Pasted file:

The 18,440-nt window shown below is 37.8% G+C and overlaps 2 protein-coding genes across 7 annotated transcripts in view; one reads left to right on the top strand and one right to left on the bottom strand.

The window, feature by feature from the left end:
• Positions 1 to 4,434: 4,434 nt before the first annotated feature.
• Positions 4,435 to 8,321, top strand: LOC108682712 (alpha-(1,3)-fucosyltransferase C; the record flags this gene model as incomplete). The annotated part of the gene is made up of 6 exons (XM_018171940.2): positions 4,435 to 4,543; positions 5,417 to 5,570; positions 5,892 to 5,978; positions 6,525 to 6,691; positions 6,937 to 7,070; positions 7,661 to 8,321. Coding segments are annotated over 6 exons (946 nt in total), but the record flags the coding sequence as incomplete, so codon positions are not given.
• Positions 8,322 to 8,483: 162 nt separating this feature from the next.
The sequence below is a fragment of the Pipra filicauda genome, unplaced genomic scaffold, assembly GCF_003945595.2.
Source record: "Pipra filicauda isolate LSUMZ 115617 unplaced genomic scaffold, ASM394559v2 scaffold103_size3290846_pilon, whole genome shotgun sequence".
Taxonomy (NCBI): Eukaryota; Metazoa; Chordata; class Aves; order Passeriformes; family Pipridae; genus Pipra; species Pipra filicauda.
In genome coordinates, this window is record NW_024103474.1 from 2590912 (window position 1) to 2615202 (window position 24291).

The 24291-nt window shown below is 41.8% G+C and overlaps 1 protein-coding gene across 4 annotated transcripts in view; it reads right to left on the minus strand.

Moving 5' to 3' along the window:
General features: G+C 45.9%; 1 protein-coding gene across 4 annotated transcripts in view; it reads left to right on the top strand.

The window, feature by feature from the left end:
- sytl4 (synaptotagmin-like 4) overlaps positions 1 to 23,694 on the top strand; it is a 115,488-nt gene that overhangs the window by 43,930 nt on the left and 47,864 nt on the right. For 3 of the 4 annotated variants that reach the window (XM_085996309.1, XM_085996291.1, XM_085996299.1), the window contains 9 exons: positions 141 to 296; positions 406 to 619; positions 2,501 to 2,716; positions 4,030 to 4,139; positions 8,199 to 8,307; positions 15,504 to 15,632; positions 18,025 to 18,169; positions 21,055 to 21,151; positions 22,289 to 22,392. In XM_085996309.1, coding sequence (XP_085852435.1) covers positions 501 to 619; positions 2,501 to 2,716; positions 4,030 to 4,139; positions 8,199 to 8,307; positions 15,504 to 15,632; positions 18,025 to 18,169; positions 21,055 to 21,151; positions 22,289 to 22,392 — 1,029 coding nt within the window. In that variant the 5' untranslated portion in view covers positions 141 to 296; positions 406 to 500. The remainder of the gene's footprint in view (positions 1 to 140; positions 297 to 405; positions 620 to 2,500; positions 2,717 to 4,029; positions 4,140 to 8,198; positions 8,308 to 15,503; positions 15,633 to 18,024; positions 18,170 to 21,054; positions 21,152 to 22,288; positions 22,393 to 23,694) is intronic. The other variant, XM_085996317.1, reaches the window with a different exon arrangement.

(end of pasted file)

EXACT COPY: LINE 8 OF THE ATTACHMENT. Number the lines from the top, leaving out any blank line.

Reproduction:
Taxonomy (NCBI): Eukaryota; Metazoa; Chordata; class Aves; order Passeriformes; family Pipridae; genus Pipra; species Pipra filicauda.